Significant Earthquakes 2001-2011 Open



Causes, casualties, and miscellaneous facts about the 14 most-significant earthquakes of that decade. This Flash rollover reveals facts about each of the earthquakes.

ABOUT TO GO AWAY: IRIS is going to discontinue Flash animations in 2020. If you have a Flash player app and would like a copy, download this .swf file.


Rolling over the red-circled numbers reveals the

  • Location
  • Magnitude
  • Date
  • Casualties
  • Tectonics (causes)
  • Miscellaneous facts about the earthquake

Related Software-Web-Apps

A beautiful map of the latest earthquakes in near-real time. The map also provides links to related resources, news, and connections to 3D maps.

Software-Web-App Novice

The IRIS Earthquake Browser (IEB) is an interactive tool for exploring millions of seismic event epicenters (normally earthquakes) on a map of the world. Selections of up to 5000 events can also be viewed in 3D and freely rotated with the 3D Viewer companion tool. 

Software-Web-App Novice

Related Fact-Sheets

Keep tabs on current seismicity with IRIS's Seismic Monitor. This fact sheet provides an introduction to an interactive display of global seismicity that allows users to monitor earthquakes in near real-time, view records of ground motion, learn about earthquakes, and visit seismic stations around the world.
Fact-Sheet Novice

Earth is an active place and earthquakes are always happening somewhere. In fact, the National Earthquake Information Center locates about 12,000-14,000 earthquakes each year! This fact sheet illustrates information on the frequency of earthquakes of various magnitudes, along with details on the effects of earthquakes and the equivalent energy release.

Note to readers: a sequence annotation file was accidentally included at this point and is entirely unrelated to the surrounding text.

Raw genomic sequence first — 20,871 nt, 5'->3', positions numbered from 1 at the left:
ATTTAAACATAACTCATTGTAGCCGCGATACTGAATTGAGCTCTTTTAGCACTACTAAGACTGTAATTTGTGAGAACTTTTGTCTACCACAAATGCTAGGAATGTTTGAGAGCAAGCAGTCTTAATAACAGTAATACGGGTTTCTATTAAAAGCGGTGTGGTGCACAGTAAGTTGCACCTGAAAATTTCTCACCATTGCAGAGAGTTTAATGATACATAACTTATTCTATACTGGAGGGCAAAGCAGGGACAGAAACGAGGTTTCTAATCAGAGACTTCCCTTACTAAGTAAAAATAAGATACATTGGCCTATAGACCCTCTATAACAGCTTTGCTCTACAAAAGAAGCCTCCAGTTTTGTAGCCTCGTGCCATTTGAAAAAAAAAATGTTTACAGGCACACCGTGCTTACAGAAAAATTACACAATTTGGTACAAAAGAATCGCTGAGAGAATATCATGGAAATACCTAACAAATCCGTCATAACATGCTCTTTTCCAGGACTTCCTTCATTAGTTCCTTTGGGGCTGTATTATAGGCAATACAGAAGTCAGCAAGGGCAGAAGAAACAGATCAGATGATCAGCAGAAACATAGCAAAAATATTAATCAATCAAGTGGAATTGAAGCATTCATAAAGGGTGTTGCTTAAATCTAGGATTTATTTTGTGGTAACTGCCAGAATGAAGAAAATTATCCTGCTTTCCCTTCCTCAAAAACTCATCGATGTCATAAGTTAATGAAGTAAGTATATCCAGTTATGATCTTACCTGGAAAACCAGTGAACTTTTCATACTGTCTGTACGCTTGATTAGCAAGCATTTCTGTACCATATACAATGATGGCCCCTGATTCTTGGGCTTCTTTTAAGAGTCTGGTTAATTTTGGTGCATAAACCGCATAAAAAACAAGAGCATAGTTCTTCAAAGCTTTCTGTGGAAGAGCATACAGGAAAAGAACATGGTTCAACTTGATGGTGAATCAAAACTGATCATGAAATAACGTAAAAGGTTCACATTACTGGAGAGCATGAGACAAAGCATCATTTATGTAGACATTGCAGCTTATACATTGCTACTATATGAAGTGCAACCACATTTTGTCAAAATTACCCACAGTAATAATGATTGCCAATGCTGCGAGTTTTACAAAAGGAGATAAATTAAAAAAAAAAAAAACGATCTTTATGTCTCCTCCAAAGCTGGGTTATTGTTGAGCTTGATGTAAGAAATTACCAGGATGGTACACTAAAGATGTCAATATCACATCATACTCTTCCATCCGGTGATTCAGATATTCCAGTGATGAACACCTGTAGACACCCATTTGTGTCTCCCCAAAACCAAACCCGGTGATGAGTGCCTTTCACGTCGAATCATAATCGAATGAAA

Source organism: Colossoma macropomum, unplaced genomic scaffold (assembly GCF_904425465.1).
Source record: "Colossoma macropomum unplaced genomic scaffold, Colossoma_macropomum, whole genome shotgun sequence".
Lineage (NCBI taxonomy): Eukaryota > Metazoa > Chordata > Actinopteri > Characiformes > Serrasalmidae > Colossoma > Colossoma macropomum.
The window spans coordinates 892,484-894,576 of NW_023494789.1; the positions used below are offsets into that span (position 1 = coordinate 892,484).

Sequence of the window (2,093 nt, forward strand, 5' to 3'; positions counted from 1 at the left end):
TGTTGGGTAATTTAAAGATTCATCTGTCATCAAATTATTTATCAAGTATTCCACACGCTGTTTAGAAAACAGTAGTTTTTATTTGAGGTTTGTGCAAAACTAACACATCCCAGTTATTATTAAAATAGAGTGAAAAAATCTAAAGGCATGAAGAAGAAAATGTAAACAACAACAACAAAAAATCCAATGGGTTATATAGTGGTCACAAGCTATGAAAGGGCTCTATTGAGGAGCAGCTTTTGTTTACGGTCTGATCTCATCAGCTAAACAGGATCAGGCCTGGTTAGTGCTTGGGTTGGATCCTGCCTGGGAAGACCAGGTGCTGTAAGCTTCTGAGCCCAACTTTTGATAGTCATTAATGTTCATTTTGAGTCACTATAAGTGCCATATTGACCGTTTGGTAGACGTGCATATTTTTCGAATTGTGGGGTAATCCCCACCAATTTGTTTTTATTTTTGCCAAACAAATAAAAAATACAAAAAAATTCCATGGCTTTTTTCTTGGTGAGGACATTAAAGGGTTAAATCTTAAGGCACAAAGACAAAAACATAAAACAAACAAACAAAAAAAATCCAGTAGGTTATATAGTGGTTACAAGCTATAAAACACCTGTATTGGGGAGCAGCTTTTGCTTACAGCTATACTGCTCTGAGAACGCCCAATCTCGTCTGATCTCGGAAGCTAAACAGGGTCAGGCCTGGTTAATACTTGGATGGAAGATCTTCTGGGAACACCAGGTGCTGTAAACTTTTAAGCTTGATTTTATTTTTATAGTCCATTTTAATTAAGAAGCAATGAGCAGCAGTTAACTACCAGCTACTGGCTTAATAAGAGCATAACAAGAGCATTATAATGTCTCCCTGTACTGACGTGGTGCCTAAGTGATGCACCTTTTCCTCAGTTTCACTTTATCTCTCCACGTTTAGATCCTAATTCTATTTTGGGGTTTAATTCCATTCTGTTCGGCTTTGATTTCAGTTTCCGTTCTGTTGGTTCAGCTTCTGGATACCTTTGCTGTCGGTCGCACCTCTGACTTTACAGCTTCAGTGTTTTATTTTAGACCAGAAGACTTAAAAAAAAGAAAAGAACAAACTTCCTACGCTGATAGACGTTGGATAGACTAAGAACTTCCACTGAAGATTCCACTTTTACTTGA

NOTE: Out of stock; self-printing only.

Fact-Sheet Novice

Related Animations

The 1964 Great Alaska Earthquake occurred on Good Friday, March 27th. Liquefaction in and around Anchorage tore the land apart. At magnitude 9.2, it was the second largest quake ever recorded by seismometers.

Animation Novice

In 1985, a Great, magnitude 8.1 subduction zone earthquake occurred beneath the coast of Michoacan, Mexico causing over 9,000 fatalities over 350 km away. What caused it and how has Mexico instituted their Earthquake Early Warning system? This animation describes the mechanics.

Animation Novice

This animation explores three major mechanisms for earthquakes in South America due to the interaction of the Nazca and South American plates.

Animation Novice

The Solomon and Vanuatu Islands are subduction-related features caused by the subduction of the Indo-Australian Plate beneath the greater Pacific Plate. It is a seismically active area of frequent large earthquakes. 

Animation Novice

In 2004 a Magnitude 9.1 interplate subduction earthquake triggered a tsunami that killed over 230,000 people. Yet a nearby magnitude 8.7 intraplate earthquake in 2012, caused little damage and generated minimal ocean waves. This animation describes the different tectonic settings of the two plates, and how the Indo-Australian plate seems destined to become two distinct tectonic plates: the Indian and the Australian plates.

Animation Novice

Strike-slips faults like the one that devastated Haiti don't generally cause tsunami, except for small local ripples. The Haiti earthquake was a horizontal motion. Tsunamis are caused by either an uplifting of the ocean floor, or by a huge chunk of land sliding into the ocean. Subduction-zone earthquakes raise the ocean bottom suddenly to push the water in tsunamis. 


Animation Novice

Pakistan is split along the boundary between the Eurasian and Indian plates where the India plate slides northward relative to the Eurasia plate in the east.  The Eruasia Plate is also being shoved by the Arabia plate as it subducts northward beneath the Eurasia plate along the boundary south of this map. These motions typically result in north-south  to northeast-southwest strike-slip motion.

Animation Novice